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Contemporary artist Harif Guzman brings The Last Mile to Miami Art Week
Made from steel, cement and cinder blocks, the wall’s materials demonstrate the strength and power in this first obstacle to obtaining the dream.



MIAMI, FLA.- Renowned New York City contemporary artist Harif Guzman is presenting his new public art installation, entitled The Last Mile, in Miami’s Little Haiti neighborhood during Miami Art Week.

A portrayal of the American Dream, The Last Mile is a 9-foot tall and 15-foot wide structure representative of “the wall” between the USA and Mexico. Guzman invites viewers to experience, at an interactive scale, what thousands of immigrants face daily in their quest for a hopeful future and a better life.

Made from steel, cement and cinder blocks, the wall’s materials demonstrate the strength and power in this first obstacle to obtaining the dream. The installation also features an 18-foot wooden sculpture that is representative of the immigrant worker coming across with honest intention. The figure is made from different sizes and types of reclaimed wood, symbolizing the numerous races and nations immigrating to this country. A tunnel is also integrated into the structure, allowing viewers to interact with the piece and experience what it is like to cross this barrier.

“The Last Mile is a representation of the human need to overcome obstacles, grasp opportunities, and provide security for their families,” said Harif Guzman. “There is no political agenda. This wall does not discriminate. Regardless of gender, race or sexual orientation, everyone must face and cross this barrier to achieve success, acquire education and fully empower themselves.”

The Last Mile is Guzman’s first major public art installation. It is on display Thursday, November 28 through Sunday, December 8 at 5501 NE 2nd Ave. in Miami’s Little Haiti neighborhood.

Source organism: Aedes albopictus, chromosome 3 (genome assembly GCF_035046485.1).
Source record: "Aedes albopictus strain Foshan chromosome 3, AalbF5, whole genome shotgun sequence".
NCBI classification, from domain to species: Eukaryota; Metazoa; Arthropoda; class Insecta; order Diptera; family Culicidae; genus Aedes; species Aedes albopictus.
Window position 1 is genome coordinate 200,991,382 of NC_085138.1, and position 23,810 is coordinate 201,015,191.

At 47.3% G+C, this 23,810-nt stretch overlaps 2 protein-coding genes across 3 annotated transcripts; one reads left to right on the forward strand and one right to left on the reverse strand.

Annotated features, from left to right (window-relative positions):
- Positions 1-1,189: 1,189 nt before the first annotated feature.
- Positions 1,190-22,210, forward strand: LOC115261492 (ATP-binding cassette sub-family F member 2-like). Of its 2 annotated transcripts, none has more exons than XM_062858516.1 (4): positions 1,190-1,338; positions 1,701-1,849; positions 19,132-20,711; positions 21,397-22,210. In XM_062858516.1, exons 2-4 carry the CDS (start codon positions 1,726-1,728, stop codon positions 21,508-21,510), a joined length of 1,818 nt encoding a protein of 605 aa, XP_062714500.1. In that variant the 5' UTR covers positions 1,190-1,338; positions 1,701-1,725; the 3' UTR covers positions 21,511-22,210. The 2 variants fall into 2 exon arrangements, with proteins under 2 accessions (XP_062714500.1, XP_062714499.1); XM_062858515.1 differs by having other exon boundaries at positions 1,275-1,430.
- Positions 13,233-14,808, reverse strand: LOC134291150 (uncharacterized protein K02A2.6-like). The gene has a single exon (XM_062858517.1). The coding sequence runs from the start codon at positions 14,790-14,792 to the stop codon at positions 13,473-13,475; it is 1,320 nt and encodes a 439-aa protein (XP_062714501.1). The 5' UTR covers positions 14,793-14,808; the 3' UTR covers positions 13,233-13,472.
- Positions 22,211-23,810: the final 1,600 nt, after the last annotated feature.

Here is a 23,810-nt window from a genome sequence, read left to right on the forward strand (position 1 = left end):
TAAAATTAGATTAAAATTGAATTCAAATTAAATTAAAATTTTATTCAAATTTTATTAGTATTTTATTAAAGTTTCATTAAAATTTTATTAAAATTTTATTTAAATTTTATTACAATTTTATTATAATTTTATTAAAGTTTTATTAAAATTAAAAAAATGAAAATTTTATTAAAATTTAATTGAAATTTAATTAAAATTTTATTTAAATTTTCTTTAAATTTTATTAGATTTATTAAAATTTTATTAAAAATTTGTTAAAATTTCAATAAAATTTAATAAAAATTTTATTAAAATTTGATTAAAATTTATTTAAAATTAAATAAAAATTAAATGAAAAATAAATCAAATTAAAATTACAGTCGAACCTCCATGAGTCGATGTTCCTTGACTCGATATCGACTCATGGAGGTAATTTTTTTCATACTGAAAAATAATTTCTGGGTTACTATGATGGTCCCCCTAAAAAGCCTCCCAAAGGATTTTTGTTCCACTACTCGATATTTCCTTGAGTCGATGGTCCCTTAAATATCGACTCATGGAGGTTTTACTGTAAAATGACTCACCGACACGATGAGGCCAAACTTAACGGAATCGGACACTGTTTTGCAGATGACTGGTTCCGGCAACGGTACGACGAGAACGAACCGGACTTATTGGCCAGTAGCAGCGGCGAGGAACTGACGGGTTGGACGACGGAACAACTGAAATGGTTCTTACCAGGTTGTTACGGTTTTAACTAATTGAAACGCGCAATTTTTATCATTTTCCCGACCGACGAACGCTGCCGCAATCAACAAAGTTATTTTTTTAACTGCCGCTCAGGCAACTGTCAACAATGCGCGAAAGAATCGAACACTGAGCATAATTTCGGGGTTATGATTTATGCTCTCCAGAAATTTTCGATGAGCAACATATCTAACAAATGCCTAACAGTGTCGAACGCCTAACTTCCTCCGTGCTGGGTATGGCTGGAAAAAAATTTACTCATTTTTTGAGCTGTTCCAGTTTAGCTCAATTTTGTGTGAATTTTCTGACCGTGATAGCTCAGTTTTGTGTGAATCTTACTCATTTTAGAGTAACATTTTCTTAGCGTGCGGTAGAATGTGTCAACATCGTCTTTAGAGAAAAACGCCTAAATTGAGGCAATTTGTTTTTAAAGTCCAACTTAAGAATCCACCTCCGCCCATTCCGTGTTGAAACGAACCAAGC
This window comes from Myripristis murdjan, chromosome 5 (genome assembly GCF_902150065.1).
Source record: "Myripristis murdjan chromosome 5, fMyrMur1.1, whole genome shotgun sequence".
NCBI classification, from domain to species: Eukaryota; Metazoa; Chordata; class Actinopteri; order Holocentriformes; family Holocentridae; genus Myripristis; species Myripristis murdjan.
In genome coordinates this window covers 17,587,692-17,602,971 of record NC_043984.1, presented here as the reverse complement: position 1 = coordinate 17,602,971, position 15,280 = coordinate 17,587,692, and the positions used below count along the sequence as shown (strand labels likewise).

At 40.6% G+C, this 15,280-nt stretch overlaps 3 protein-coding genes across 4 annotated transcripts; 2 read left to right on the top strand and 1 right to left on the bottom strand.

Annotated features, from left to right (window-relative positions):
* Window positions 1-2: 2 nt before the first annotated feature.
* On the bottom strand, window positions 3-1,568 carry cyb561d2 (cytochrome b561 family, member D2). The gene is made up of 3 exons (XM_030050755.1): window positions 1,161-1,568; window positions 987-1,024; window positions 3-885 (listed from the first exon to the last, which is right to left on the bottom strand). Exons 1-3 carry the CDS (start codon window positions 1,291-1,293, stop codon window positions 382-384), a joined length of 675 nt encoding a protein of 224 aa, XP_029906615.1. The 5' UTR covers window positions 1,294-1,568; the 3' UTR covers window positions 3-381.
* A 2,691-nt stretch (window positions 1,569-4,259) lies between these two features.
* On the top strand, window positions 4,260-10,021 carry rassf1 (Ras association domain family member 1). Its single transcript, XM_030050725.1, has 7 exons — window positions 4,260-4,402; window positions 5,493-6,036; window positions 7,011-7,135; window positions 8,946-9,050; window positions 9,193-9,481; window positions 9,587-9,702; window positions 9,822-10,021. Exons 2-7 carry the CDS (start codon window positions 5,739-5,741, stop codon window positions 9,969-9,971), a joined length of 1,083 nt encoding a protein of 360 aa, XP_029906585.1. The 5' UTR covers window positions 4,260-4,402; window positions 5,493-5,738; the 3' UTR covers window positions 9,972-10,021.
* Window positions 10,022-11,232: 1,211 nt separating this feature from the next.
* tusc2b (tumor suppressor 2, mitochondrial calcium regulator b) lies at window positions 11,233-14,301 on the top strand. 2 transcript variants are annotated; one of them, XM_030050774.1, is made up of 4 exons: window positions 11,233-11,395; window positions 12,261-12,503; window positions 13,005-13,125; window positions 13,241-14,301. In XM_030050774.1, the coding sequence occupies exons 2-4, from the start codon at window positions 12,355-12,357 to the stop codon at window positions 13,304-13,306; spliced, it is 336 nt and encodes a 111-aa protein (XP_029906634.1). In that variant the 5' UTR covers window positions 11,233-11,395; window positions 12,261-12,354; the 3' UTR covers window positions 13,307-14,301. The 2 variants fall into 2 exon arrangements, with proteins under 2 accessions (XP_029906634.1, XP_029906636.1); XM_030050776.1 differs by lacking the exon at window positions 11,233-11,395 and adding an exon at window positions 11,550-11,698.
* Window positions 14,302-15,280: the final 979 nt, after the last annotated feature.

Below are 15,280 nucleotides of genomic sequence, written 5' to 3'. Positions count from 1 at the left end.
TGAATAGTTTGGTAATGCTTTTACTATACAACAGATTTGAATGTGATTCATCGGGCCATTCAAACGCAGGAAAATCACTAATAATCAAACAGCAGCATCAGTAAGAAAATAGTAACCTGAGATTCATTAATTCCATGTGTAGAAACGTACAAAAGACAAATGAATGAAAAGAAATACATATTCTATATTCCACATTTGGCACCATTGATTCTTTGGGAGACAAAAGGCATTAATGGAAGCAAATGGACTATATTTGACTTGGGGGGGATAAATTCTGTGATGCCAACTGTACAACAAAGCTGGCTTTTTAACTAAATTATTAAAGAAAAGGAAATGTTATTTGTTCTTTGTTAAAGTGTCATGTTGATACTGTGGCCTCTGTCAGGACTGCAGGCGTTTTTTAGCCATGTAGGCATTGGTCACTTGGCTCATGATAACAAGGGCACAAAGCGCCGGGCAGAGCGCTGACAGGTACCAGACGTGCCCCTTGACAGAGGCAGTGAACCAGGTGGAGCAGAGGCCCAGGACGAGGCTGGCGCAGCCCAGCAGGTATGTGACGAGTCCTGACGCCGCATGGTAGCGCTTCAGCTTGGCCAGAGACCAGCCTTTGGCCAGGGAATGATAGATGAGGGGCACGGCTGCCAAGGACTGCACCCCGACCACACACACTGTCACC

Venezuela-born artist, Harif Guzman came to New York City in 1980. As a child, Guzman spent his early years in the company of his mother and sister but was strongly influenced by his father, who was a printer. Growing up, Guzman worked in his father's print shop and gained an appreciation for color esthetics. His subsequent trajectory, from shop worker to street-smart skate punk to internationally-respected contemporary artist, is based on his alchemical ability to transform humble cast-offs into fine art in his studio.

Guzman first gained recognition for his work as a street artist in New York City. Often executed in collage form, his vibrant, provocative work explores the darker aspects of the human condition. Transformative in many ways, the materials Guzman employs in his creative process are not just the physical objects he works with, but also secondhand imagery and ideas that characterize contemporary urban existence.

Guzman’s work was featured at The Whitney Museum Annual Art Party and at Zona Maco in Mexico City in a solo show, and his work with be presented in a solo retrospect called “The American Dream” at the MoMA Moscow in 2020. Guzman has collaborated with companies such as Ralph Lauren, Volcom and Burtons. His work has also been featured in Italian Vogue, Sugar Skateboard Magazine, Thrasher, Sport and Street, Flaunt Magazine and Oyster Magazine.










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